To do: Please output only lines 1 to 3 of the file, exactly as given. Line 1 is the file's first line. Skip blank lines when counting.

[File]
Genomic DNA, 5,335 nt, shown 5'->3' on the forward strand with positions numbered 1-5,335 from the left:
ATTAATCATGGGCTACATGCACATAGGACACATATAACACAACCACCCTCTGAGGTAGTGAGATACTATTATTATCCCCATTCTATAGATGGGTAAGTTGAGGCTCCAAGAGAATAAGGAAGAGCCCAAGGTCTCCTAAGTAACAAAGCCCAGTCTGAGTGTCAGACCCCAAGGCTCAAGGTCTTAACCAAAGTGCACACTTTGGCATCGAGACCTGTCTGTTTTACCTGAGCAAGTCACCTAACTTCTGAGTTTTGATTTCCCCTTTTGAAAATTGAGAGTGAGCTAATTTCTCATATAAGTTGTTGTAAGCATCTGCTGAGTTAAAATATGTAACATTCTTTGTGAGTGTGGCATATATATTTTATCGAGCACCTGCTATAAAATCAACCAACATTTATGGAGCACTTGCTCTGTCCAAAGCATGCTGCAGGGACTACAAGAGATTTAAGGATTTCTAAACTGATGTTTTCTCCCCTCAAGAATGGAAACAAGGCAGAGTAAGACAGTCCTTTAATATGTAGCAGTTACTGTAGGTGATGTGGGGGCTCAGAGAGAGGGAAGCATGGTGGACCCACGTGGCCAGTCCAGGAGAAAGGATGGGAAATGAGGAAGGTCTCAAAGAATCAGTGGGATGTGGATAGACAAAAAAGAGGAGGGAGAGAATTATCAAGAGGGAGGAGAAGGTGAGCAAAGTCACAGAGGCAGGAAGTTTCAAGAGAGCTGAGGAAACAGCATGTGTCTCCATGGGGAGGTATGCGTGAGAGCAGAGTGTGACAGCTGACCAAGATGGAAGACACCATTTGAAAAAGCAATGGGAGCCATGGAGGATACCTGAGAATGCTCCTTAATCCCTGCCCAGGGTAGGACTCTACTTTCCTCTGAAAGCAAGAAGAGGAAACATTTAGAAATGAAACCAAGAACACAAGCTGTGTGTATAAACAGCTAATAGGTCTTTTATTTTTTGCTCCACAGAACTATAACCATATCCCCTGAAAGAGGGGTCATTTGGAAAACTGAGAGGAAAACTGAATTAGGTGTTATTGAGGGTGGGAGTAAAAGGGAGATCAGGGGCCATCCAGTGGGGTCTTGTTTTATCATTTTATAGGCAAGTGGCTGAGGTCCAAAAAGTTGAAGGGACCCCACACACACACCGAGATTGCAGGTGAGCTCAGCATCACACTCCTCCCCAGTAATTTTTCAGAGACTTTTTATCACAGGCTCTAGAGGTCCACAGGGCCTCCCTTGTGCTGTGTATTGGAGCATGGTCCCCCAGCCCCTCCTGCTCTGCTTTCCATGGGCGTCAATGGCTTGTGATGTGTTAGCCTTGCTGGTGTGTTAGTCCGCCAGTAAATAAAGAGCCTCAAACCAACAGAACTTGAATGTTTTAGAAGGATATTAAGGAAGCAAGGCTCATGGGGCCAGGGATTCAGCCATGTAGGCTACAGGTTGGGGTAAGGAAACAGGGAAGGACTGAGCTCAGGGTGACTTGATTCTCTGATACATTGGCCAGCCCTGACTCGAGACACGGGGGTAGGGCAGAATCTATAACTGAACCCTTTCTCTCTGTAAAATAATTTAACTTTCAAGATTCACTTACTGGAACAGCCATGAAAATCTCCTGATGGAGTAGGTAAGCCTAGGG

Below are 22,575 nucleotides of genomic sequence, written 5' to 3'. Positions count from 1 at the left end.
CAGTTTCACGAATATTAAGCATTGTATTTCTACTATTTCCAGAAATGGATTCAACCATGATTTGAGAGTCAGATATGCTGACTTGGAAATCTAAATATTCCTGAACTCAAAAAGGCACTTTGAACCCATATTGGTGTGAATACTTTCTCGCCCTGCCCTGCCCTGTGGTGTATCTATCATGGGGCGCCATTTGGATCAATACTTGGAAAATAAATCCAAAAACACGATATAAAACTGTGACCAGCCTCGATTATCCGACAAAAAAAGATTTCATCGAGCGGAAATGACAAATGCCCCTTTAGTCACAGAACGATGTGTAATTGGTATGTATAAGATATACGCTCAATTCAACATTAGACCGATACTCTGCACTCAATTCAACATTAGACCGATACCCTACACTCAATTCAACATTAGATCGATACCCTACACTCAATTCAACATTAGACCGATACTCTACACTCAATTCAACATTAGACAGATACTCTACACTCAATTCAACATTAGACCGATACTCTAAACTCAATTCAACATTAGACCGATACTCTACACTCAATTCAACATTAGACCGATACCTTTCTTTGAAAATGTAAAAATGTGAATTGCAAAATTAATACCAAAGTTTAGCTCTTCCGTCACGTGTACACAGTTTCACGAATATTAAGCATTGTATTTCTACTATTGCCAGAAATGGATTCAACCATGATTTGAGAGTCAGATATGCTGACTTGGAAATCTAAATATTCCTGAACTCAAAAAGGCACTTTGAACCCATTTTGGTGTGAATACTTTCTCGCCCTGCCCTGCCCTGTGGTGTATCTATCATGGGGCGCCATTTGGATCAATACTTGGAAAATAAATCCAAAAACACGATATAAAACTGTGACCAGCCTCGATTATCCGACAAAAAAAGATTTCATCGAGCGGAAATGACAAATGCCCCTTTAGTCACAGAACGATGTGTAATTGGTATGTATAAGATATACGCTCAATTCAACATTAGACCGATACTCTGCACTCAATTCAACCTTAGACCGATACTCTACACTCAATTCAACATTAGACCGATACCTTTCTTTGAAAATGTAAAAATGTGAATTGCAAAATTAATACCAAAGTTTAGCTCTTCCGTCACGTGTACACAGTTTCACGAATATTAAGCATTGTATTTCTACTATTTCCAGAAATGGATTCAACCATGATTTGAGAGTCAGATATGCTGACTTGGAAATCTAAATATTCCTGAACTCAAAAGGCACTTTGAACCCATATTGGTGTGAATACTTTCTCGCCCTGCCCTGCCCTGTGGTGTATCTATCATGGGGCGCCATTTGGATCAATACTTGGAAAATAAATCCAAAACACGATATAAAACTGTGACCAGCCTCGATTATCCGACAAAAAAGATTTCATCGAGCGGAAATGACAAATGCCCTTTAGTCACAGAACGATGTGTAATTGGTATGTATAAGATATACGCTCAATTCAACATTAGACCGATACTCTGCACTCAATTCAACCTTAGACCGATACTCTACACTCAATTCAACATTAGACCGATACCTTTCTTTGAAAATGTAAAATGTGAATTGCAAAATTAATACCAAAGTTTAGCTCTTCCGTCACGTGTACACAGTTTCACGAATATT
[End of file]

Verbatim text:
Genomic DNA, 5,335 nt, shown 5'->3' on the forward strand with positions numbered 1-5,335 from the left:
ATTAATCATGGGCTACATGCACATAGGACACATATAACACAACCACCCTCTGAGGTAGTGAGATACTATTATTATCCCCATTCTATAGATGGGTAAGTTGAGGCTCCAAGAGAATAAGGAAGAGCCCAAGGTCTCCTAAGTAACAAAGCCCAGTCTGAGTGTCAGACCCCAAGGCTCAAGGTCTTAACCAAAGTGCACACTTTGGCATCGAGACCTGTCTGTTTTACCTGAGCAAGTCACCTAACTTCTGAGTTTTGATTTCCCCTTTTGAAAATTGAGAGTGAGCTAATTTCTCATATAAGTTGTTGTAAGCATCTGCTGAGTTAAAATATGTAACATTCTTTGTGAGTGTGGCATATATATTTTATCGAGCACCTGCTATAAAATCAACCAACATTTATGGAGCACTTGCTCTGTCCAAAGCATGCTGCAGGGACTACAAGAGATTTAAGGATTTCTAAACTGATGTTTTCTCCCCTCAAGAATGGAAACAAGGCAGAGTAAGACAGTCCTTTAATATGTAGCAGTTACTGTAGGTGATGTGGGGGCTCAGAGAGAGGGAAGCATGGTGGACCCACGTGGCCAGTCCAGGAGAAAGGATGGGAAATGAGGAAGGTCTCAAAGAATCAGTGGGATGTGGATAGACAAAAAAGAGGAGGGAGAGAATTATCAAGAGGGAGGAGAAGGTGAGCAAAGTCACAGAGGCAGGAAGTTTCAAGAGAGCTGAGGAAACAGCATGTGTCTCCATGGGGAGGTATGCGTGAGAGCAGAGTGTGACAGCTGACCAAGATGGAAGACACCATTTGAAAAAGCAATGGGAGCCATGGAGGATACCTGAGAATGCTCCTTAATCCCTGCCCAGGGTAGGACTCTACTTTCCTCTGAAAGCAAGAAGAGGAAACATTTAGAAATGAAACCAAGAACACAAGCTGTGTGTATAAACAGCTAATAGGTCTTTTATTTTTTGCTCCACAGAACTATAACCATATCCCCTGAAAGAGGGGTCATTTGGAAAACTGAGAGGAAAACTGAATTAGGTGTTATTGAGGGTGGGAGTAAAAGGGAGATCAGGGGCCATCCAGTGGGGTCTTGTTTTATCATTTTATAGGCAAGTGGCTGAGGTCCAAAAAGTTGAAGGGACCCCACACACACACCGAGATTGCAGGTGAGCTCAGCATCACACTCCTCCCCAGTAATTTTTCAGAGACTTTTTATCACAGGCTCTAGAGGTCCACAGGGCCTCCCTTGTGCTGTGTATTGGAGCATGGTCCCCCAGCCCCTCCTGCTCTGCTTTCCATGGGCGTCAATGGCTTGTGATGTGTTAGCCTTGCTGGTGTGTTAGTCCGCCAGTAAATAAAGAGCCTCAAACCAACAGAACTTGAATGTTTTAGAAGGATATTAAGGAAGCAAGGCTCATGGGGCCAGGGATTCAGCCATGTAGGCTACAGGTTGGGGTAAGGAAACAGGGAAGGACTGAGCTCAGGGTGACTTGATTCTCTGATACATTGGCCAGCCCTGACTCGAGACACGGGGGTAGGGCAGAATCTATAACTGAACCCTTTCTCTCTGTAAAATAATTTAACTTTCAAGATTCACTTACTGGAACAGCCATGAAAATCTCCTGATGGAGTAGGTAAGCCTAGGG

Below are 22,575 nucleotides of genomic sequence, written 5' to 3'. Positions count from 1 at the left end.